After two hours on the road, we reached Malaybalay City, the provincial capital of Bukidnon and its center of political and economic activity. With its government buildings, various transport terminals for buses, inter-municipality jeepneys, and tricycles, it is what would pass as “urbanized” in these parts. The only other “urbanized” place in Bukidnon would be an hour away – Valencia City with the same aura of economic hustle and bustle with its assortment of shops, stores, and restaurants for people passing through. After token stopovers at these main hubs to unload and pick-up passengers, our bus once again traversed the tree-lined mountain roads. At times it opened up into rolling, green hills dotted with free-range horses and cattle gorging on the lush and verdant grass.
Worth mentioning is the fact that we passed through checkpoints where every one was asked to disembark. My legal background has taught me that at checkpoints, one should never to get down from your vehicle, and never let them open your glove or baggage compartment, because anything the authorities wish to confiscate from you should only be in plain sight.
Lining up outside, we were told to show our IDs while the military men boarded our bus to check inside. Only senior citizens were exempted from disembarking, so they stayed inside the bus. There would be a few more of these checkpoints as we continued our travel because Bukidnon and its mountainous areas are also havens for the NPA rebels. It just shows that because the wealth in natural resources doesn’t necessarily translate into reduced poverty for all people, this kind of peace and security situation results.
Nonetheless, I appreciated the times we were stopped and asked to get down for agricultural quarantine issues. We had to dip our shoes in some disinfecting solution placed on mats or rugs so that contamination from Foot and Mouth disease in pigs and avian flu in chicken is prevented. Apparently, the province was afraid of a repeat of an animal epidemic a few years back which gravely depleted their poultry and livestock. These had dire consequences for an agricultural-based province like theirs, so they also impose similar restrictions to protect their crops.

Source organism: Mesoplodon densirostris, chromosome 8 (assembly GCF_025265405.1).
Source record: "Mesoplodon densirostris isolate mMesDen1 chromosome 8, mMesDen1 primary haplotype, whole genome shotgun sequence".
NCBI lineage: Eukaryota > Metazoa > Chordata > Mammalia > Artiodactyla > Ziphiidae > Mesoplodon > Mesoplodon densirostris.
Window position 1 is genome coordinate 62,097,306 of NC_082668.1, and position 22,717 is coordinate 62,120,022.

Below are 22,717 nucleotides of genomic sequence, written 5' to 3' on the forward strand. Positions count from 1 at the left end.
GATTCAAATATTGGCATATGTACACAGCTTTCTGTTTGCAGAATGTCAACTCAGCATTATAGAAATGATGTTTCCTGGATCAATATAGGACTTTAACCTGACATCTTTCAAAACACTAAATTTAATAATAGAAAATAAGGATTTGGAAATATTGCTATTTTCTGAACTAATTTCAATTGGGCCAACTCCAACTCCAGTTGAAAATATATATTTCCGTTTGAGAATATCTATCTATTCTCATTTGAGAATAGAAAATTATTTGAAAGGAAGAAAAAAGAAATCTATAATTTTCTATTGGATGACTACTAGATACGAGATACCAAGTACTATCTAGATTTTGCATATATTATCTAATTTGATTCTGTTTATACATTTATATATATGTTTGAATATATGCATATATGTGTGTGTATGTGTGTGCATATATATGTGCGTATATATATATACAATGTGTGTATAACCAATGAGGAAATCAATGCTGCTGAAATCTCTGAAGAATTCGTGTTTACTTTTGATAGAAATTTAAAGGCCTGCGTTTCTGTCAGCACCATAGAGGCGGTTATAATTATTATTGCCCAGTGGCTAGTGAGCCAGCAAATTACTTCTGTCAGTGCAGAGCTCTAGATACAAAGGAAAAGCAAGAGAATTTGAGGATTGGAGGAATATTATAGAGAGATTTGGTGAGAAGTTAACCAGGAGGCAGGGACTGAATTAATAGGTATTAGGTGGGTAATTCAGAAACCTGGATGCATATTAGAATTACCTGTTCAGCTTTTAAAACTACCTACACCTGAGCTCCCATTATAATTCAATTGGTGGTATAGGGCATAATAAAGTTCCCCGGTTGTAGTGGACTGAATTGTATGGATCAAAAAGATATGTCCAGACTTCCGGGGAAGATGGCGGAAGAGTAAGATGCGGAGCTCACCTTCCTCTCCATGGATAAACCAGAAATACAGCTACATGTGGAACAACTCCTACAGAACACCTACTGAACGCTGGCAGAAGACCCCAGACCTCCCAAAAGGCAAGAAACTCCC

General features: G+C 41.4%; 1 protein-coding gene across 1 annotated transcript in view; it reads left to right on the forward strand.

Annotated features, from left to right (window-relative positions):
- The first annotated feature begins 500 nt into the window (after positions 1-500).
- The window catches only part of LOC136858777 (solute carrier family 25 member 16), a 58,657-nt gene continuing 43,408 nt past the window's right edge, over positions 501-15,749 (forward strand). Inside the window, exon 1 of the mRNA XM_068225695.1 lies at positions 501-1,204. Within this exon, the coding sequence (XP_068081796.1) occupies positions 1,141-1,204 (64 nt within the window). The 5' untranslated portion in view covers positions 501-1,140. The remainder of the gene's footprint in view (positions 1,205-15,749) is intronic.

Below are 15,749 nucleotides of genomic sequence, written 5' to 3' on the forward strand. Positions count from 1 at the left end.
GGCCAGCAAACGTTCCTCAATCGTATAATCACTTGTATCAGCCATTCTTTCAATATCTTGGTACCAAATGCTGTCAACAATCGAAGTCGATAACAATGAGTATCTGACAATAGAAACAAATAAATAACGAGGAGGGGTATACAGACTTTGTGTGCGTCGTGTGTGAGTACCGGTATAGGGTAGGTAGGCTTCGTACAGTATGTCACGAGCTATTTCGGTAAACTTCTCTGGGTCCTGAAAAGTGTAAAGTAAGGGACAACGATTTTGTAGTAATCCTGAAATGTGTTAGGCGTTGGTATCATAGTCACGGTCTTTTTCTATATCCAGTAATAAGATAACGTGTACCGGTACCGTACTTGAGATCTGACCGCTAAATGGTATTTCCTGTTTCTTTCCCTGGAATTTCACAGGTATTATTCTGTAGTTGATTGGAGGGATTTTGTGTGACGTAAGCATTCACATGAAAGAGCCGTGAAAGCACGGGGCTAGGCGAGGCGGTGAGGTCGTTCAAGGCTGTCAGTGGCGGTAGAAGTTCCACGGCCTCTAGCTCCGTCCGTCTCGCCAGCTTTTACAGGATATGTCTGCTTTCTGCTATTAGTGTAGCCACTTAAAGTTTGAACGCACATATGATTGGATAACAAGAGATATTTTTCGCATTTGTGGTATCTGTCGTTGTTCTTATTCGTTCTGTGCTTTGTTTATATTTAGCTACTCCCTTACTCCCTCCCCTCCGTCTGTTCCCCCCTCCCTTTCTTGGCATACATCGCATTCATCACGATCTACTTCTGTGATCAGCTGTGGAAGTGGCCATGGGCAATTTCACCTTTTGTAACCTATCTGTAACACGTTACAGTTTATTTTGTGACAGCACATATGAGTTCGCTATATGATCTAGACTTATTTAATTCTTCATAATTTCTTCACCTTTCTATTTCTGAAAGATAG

Finally, we reached Maramag and got off at the highway for our provided lodgings. We were staying at the newer building of the only hotel in town because it had a swimming pool and they had a restaurant there. While our accommodations had free breakfast everyday, lunch and dinner were not included. Sadly, there are no fast food restaurants around, so the best thing was to eat at the carinderia stalls at their local wet market. To be honest, I was never a fan of Northern Mindanao cuisine after my bad experience in Camiguin island during my first visit. Except for the famous CDO lechon and occasional seafood buffet sans shrimps, crab, and squid because of my allergies, I was hardly impressed. So I steered clear of the viands I wasn’t accustomed to because even the longganisa and sisig were kinda weird tasting.
Note that Maramag is famous for having the cleanest wet market in the Philippines and has been featured in media often. There are no flies buzzing around, no blood and guts stinking up open canals, no muddy footprints going up and down the stalls. Instead, the beige-brown tiled floors are frequently mopped with disinfectant by designated cleaners. You can smell the Zonrox emanating from their mops as they went about, up and down the whole stretch of the meat section. Truly, it is even cleaner than some fast food restaurants’ floors!
The next day, we headed for the famous RR spring resort near the mighty Pulangi river. This great river has many tributaries and runs through several municipalities of Bukidnon before emptying out to sea. Probably because of its elevation, this river looks more like a mountain lake surrounded by pine trees with its clear, still waters reflecting the sky above.
The whole day workshop-dialogue went well, but since it wasn’t really safe to be going around a place where you are an unfamiliar face, we were told to stay close to our hotel. Not being one of those highly-populated municipal centers, nothing really happens after dinner and at around 7PM, the roads are seemingly abandoned. I opted to take a swim in the hotel pool while my companion took advantage of the cable TV in his room. The next day, we left early to be able to catch our respective flights back to Manila from Cagayan de Oro.
All in all, Bukidnon is a nice place to visit and experience its beauty if only momentarily; perchance to quickly pass through but never to tarry.